Chrome has a VNC viewer already in the store and VNC server is in the Raspian repository. Works well after a little fiddling but shouldn't be beyond any suitably motivated schoolkid.
Re: What the...
The ZX80 keyboard was still better than changing the capacitance of the switches by licking them with your bare tongue, but only just.
Re: I'm mining Litecoins as we speak...
Personally I think half of the current alt-coins will fall by the wayside
Half? Read up on the Network Effect. Think 99%.
I think that the thing most likely to kill BTC is its own success. Should it ever get to a position where World+Dog is buying their beer and gum using it then the blockchain may well be so silted up that the verification lag per transaction will become unacceptable for larger sums.
Re: "I know absolutely nothing about the black holes..."
'human minds cannot be replicated by computers'
'human minds have some features where quantum phenomena may be able to occur'
on the same level as searles chinese room example - good for provoking argument in class, but does not hold up once you think a bit.
Penrose hasn't spent the years since 'New Mind' sitting on his hands. He and Stuart Hameroff have a well worked out theory of quantum conciousness (Orch-OR) that's just recently been getting some interesting scientific attention.
Re: Heaven help you ...
My wife comes from Scunthorpe. She was in the Scunthorpe and District Schools Orchestra which gave every member a T-Shirt with the name written in a circle around the logo on the front. They all quickly learnt never to wear it under a V-neck jumper.
As you say, great bit of kit. It's ideally suited to younger kids in a multi-use family room.
Many of the games are designed for playing together (as opposed to against each other) and the ability to hand off the kid's games to the gamepad mid-play so the rest of us can use use the TV as a TV (without banishing said kid to his bedroom or shelling out an additional £200 for a Vita) is worth the purchase price alone.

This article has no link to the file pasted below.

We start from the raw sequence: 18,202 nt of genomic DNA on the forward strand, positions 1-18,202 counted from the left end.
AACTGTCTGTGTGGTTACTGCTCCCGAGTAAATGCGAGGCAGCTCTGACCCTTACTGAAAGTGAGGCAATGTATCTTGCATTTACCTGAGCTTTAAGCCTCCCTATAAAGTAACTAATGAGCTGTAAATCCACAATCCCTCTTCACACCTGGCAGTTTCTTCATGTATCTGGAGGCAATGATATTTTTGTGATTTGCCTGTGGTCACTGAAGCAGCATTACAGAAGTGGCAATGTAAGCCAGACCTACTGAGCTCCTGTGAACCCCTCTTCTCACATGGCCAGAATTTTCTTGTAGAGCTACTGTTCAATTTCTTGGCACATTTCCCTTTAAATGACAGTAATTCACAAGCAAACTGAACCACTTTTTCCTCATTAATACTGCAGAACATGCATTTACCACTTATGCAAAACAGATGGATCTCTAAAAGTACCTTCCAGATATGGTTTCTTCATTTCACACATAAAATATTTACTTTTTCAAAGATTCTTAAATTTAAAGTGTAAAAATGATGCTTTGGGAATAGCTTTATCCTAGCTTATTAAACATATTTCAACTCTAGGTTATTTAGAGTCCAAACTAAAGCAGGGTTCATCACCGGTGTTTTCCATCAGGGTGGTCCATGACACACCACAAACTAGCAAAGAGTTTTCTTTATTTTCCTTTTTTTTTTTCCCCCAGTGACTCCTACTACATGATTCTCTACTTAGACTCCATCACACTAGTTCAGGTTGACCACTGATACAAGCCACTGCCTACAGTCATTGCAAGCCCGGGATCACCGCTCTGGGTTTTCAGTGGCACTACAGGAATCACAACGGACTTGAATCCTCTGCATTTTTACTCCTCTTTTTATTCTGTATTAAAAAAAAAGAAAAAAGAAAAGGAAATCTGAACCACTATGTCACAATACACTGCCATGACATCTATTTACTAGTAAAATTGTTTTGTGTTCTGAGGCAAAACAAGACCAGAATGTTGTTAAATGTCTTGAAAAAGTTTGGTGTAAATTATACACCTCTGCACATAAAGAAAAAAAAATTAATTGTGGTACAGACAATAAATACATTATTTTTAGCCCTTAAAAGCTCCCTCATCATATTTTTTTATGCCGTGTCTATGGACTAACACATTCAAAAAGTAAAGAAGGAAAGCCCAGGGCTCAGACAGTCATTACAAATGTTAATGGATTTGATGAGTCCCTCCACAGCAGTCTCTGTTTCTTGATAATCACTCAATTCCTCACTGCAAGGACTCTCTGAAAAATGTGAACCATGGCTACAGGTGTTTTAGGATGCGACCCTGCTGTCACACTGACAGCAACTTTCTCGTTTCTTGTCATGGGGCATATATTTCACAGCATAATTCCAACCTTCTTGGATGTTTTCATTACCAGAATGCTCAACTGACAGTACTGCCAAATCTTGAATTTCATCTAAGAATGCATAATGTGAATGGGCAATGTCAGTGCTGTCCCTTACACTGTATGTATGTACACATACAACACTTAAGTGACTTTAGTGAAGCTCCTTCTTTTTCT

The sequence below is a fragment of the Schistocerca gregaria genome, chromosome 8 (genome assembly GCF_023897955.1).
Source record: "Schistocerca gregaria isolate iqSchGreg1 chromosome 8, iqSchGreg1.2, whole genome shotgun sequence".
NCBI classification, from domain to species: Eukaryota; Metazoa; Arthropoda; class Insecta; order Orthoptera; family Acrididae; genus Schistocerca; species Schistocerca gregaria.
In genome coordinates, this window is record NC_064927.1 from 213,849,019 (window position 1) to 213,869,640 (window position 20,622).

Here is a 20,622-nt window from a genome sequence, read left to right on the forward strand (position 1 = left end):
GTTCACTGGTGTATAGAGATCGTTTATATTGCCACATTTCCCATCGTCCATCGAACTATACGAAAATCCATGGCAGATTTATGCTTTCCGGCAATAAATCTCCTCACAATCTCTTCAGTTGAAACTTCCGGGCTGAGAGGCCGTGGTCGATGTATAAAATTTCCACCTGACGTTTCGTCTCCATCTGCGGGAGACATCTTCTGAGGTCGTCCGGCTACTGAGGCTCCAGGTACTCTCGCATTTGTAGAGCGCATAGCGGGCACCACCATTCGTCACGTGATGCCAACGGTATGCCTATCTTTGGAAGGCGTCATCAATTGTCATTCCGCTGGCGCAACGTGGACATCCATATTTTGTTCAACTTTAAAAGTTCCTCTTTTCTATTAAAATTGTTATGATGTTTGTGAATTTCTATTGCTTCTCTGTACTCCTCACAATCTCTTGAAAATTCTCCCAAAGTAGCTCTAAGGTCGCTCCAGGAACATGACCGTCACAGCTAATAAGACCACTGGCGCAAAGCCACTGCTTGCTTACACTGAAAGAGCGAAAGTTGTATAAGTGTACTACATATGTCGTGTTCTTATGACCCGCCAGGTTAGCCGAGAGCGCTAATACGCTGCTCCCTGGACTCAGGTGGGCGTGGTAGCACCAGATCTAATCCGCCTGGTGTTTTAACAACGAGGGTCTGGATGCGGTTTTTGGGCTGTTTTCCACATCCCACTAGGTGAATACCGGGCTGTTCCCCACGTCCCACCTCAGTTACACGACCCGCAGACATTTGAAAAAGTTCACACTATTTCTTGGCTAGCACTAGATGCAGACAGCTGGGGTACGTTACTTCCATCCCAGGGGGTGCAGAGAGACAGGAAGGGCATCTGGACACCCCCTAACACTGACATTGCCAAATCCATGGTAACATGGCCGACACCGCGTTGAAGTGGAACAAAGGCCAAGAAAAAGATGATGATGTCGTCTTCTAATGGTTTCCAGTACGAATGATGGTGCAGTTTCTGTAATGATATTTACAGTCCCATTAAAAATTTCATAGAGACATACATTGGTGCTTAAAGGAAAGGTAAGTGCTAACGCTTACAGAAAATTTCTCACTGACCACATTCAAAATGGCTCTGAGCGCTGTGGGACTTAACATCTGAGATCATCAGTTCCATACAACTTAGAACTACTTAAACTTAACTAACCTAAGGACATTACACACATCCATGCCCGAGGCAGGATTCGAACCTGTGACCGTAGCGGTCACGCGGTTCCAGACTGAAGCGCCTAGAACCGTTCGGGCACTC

It works best in a social context. Unfortunately it seems that you need to aim at the solitary gamer to sell consoles in any significant numbers.
"Customers who paid in Bitcoin were promised on the Bitcointalk forum that if Hashfast had to issue refunds, it would do so in Bitcoin. However, as the contract said refunds would be in dollars, it is now only offering that currency. Since $2,000 worth of Bitcoins in October would be worth $10,000 now, this has unsurprisingly ignited the ire of those who pre-ordered".
...and therein lies the problem for anybody using BTC for any purposes other than speculation.
They may be a textbook example of how to start up and grow a company but they're no good at picking names.
The pub 5 minutes' walk away from me accepts Bitcoin. Its usage is still low, but hardly to the extreme you claim.
It'll be interesting to see what happens to the blockchain if world+dog start paying for their pint in BitCoins. As has been pointed out earlier it's already tens of GB. It'll be acceptable it there's, say, a 4 hour wait for authentication before the landlord gets his £3 (as long as the BTC price isn't too volatile over that period) but each trivial transaction silting up the system means that it gets less useful for the big stuff. There's a good chance that the day it starts getting useful for everyday commerce is that day that it starts to strangle itself.
The 'value' in BTC lies entirely in the speed and processing power of the network, speed and power which will have to increase along the upward curve of BitCoin usage for it to succeed.
In that case translating the payload into Russian and spamming Kremlin addresses might be more effective than running a sinkhole?
The optical tracking/wooden spoon trick would be its most useful feature in our house.
Re: simple solution
Watch it twice, once with each eye.
Re: Unfortunate but the satellite is still safe and ready for re-launch
Exactly. Success, in launching circles, is defined as "we didn't blow up". All the mechanisms and procedures designed to prevent the destruction of the vehicle worked perfectly.
On the pad without having blown up is a success. In the correct orbit without blowing up is a great success.
A possible solution...
... would be to re-develop the surrounding area on a Cerne Abbas Giant streetplan.
So that'll be why they used a contemporary photo on the front of the Radio Times then?
Yep, Linux on a £300 eBay ThinkPad corporate refurb. Comes apart with one screwdriver, Lenovo handily give you a free Haynes-style manual with it and the bits are easily available and relatively cheap. I had to change the screen on my last one after a teenager left a couple of thumb bruises in the original. It took me about half an hour including tea-making time.
These days I shall be spending the close-to-a-grand saved on heating and food. The only downside is that people in coffee bars assume that I'm an accountant.
Never mind Tesla, is there any interest from Durex?
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- Hate the BlackBerry Z10 and Passport? How about this dusty old flashback instead?